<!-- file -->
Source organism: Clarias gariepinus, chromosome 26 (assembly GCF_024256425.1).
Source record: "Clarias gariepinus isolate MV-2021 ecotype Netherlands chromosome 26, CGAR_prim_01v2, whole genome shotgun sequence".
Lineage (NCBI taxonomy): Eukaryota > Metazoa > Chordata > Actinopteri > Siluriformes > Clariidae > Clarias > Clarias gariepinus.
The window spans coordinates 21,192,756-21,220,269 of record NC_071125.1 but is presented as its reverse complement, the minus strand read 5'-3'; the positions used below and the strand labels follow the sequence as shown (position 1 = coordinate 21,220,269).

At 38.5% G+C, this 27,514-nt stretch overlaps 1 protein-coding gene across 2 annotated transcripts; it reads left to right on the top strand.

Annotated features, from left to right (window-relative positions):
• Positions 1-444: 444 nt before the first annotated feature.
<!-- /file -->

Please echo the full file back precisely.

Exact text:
Source organism: Clarias gariepinus, chromosome 26 (assembly GCF_024256425.1).
Source record: "Clarias gariepinus isolate MV-2021 ecotype Netherlands chromosome 26, CGAR_prim_01v2, whole genome shotgun sequence".
Lineage (NCBI taxonomy): Eukaryota > Metazoa > Chordata > Actinopteri > Siluriformes > Clariidae > Clarias > Clarias gariepinus.
The window spans coordinates 21,192,756-21,220,269 of record NC_071125.1 but is presented as its reverse complement, the minus strand read 5'-3'; the positions used below and the strand labels follow the sequence as shown (position 1 = coordinate 21,220,269).

At 38.5% G+C, this 27,514-nt stretch overlaps 1 protein-coding gene across 2 annotated transcripts; it reads left to right on the top strand.

Annotated features, from left to right (window-relative positions):
• Positions 1-444: 444 nt before the first annotated feature.